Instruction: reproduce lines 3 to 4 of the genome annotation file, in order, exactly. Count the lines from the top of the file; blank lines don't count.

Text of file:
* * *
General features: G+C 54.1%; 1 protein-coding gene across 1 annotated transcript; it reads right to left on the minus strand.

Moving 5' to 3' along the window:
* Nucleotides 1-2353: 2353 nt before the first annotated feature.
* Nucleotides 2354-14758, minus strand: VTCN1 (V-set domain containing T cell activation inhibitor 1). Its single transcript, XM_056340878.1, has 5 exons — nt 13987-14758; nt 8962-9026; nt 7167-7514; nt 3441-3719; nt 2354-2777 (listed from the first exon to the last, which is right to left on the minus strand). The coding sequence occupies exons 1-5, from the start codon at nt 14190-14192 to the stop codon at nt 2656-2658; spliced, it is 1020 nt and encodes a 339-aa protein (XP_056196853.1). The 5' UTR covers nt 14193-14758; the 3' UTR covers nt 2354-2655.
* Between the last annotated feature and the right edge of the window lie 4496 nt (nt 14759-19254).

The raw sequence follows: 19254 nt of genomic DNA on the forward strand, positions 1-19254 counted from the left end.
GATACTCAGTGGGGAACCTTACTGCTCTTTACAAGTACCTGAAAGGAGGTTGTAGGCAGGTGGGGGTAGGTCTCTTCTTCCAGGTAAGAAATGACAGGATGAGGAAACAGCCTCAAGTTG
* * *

* Nucleotides 1-2353: 2353 nt before the first annotated feature.
* Nucleotides 2354-14758, minus strand: VTCN1 (V-set domain containing T cell activation inhibitor 1). Its single transcript, XM_056340878.1, has 5 exons — nt 13987-14758; nt 8962-9026; nt 7167-7514; nt 3441-3719; nt 2354-2777 (listed from the first exon to the last, which is right to left on the minus strand). The coding sequence occupies exons 1-5, from the start codon at nt 14190-14192 to the stop codon at nt 2656-2658; spliced, it is 1020 nt and encodes a 339-aa protein (XP_056196853.1). The 5' UTR covers nt 14193-14758; the 3' UTR covers nt 2354-2655.